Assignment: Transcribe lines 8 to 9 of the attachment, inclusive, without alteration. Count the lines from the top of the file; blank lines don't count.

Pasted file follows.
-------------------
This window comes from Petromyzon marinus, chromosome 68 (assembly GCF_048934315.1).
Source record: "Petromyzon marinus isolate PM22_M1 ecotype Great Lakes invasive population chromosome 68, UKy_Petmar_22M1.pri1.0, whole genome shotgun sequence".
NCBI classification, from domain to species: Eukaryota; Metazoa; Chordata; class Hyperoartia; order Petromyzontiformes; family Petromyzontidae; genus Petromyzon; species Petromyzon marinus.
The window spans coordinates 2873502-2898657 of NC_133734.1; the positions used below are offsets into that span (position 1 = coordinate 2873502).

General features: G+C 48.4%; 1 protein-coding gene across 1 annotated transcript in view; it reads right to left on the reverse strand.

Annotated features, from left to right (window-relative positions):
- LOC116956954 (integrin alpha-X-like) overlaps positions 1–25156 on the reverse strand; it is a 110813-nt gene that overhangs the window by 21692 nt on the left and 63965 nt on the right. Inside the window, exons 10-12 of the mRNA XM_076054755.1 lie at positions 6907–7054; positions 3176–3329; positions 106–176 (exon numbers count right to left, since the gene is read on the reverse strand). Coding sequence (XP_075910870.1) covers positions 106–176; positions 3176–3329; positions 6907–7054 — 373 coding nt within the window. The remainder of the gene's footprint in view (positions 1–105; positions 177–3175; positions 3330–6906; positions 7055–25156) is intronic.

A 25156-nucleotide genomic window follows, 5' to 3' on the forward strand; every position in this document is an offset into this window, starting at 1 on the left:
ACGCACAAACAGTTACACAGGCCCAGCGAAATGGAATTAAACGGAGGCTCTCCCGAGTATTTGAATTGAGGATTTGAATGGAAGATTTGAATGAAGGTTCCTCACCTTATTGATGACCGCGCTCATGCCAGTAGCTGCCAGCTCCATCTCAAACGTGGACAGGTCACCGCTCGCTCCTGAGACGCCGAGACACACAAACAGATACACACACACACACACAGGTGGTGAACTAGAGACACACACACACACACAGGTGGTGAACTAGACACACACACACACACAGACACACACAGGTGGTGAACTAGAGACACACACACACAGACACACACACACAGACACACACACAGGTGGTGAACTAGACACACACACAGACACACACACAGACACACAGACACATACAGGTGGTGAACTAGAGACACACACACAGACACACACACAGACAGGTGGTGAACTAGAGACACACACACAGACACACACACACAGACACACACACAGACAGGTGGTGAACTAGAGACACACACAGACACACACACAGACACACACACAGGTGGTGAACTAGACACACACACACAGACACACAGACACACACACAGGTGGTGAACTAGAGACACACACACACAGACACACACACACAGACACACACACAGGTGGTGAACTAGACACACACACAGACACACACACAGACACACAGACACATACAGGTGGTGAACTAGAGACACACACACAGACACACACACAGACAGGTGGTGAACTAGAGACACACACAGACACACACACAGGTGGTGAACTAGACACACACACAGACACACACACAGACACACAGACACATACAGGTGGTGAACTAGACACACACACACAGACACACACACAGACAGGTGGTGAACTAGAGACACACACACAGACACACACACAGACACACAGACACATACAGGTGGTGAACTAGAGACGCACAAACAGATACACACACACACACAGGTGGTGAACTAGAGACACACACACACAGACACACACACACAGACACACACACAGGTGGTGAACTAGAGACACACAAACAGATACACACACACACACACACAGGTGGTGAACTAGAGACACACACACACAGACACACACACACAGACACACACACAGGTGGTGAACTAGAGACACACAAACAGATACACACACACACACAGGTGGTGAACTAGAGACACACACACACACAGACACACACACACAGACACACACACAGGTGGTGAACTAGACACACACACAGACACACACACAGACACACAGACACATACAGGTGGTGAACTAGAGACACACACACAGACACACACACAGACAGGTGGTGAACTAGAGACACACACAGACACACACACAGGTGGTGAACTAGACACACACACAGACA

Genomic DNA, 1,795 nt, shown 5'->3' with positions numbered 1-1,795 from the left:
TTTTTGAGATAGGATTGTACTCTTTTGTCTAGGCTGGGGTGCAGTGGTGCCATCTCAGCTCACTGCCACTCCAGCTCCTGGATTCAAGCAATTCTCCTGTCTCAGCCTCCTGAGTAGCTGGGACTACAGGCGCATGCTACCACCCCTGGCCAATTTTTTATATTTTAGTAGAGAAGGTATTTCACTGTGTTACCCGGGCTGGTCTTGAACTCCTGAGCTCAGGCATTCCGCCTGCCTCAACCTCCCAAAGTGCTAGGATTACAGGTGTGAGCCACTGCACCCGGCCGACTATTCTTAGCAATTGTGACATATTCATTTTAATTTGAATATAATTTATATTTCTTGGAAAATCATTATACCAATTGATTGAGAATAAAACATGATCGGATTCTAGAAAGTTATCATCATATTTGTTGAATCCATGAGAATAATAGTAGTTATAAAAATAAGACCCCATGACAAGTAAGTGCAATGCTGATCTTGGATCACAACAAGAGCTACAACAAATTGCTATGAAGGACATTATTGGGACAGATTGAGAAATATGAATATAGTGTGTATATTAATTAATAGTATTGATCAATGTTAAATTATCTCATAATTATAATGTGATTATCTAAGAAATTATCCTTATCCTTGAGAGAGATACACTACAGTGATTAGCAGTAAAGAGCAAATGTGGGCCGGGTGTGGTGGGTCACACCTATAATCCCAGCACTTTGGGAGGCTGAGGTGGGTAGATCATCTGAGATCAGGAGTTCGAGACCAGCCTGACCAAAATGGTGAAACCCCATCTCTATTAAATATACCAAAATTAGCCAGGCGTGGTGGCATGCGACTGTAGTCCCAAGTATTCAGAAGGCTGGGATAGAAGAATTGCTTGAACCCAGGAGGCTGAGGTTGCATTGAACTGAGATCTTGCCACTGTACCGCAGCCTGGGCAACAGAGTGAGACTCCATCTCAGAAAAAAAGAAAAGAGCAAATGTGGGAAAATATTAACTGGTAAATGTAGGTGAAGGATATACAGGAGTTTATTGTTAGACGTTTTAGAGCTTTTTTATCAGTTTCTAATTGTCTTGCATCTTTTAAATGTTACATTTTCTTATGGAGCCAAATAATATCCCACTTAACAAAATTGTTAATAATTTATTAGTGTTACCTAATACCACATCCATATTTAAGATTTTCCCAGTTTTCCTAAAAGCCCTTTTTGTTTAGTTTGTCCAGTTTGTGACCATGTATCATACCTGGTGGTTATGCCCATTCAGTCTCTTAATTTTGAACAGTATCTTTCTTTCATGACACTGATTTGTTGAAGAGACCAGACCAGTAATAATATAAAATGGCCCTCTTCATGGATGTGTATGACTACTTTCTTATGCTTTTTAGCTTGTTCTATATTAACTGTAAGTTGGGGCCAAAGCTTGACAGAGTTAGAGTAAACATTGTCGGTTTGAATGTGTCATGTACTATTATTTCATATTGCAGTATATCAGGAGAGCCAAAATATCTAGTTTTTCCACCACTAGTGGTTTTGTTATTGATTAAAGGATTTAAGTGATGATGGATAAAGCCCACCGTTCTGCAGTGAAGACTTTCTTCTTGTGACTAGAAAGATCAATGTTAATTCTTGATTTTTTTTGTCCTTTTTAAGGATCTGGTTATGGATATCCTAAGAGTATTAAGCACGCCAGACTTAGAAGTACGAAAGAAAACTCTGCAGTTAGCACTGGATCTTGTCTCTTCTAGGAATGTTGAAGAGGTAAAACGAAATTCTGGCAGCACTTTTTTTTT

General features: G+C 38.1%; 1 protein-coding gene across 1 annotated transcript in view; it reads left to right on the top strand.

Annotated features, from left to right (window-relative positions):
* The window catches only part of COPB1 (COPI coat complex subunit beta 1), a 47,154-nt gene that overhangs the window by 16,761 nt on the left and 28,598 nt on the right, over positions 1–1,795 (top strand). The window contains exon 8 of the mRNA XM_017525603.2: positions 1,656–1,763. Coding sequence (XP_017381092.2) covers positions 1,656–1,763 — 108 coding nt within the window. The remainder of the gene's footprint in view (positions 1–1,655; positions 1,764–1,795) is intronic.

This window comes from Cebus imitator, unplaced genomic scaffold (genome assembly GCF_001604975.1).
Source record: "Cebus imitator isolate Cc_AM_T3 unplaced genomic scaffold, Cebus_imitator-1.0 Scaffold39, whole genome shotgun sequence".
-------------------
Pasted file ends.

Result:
A 25156-nucleotide genomic window follows, 5' to 3' on the forward strand; every position in this document is an offset into this window, starting at 1 on the left:
ACGCACAAACAGTTACACAGGCCCAGCGAAATGGAATTAAACGGAGGCTCTCCCGAGTATTTGAATTGAGGATTTGAATGGAAGATTTGAATGAAGGTTCCTCACCTTATTGATGACCGCGCTCATGCCAGTAGCTGCCAGCTCCATCTCAAACGTGGACAGGTCACCGCTCGCTCCTGAGACGCCGAGACACACAAACAGATACACACACACACACACAGGTGGTGAACTAGAGACACACACACACACACAGGTGGTGAACTAGACACACACACACACACAGACACACACAGGTGGTGAACTAGAGACACACACACACAGACACACACACACAGACACACACACAGGTGGTGAACTAGACACACACACAGACACACACACAGACACACAGACACATACAGGTGGTGAACTAGAGACACACACACAGACACACACACAGACAGGTGGTGAACTAGAGACACACACACAGACACACACACACAGACACACACACAGACAGGTGGTGAACTAGAGACACACACAGACACACACACAGACACACACACAGGTGGTGAACTAGACACACACACACAGACACACAGACACACACACAGGTGGTGAACTAGAGACACACACACACAGACACACACACACAGACACACACACAGGTGGTGAACTAGACACACACACAGACACACACACAGACACACAGACACATACAGGTGGTGAACTAGAGACACACACACAGACACACACACAGACAGGTGGTGAACTAGAGACACACACAGACACACACACAGGTGGTGAACTAGACACACACACAGACACACACACAGACACACAGACACATACAGGTGGTGAACTAGACACACACACACAGACACACACACAGACAGGTGGTGAACTAGAGACACACACACAGACACACACACAGACACACAGACACATACAGGTGGTGAACTAGAGACGCACAAACAGATACACACACACACACAGGTGGTGAACTAGAGACACACACACACAGACACACACACACAGACACACACACAGGTGGTGAACTAGAGACACACAAACAGATACACACACACACACACACAGGTGGTGAACTAGAGACACACACACACAGACACACACACACAGACACACACACAGGTGGTGAACTAGAGACACACAAACAGATACACACACACACACAGGTGGTGAACTAGAGACACACACACACACAGACACACACACACAGACACACACACAGGTGGTGAACTAGACACACACACAGACACACACACAGACACACAGACACATACAGGTGGTGAACTAGAGACACACACACAGACACACACACAGACAGGTGGTGAACTAGAGACACACACAGACACACACACAGGTGGTGAACTAGACACACACACAGACA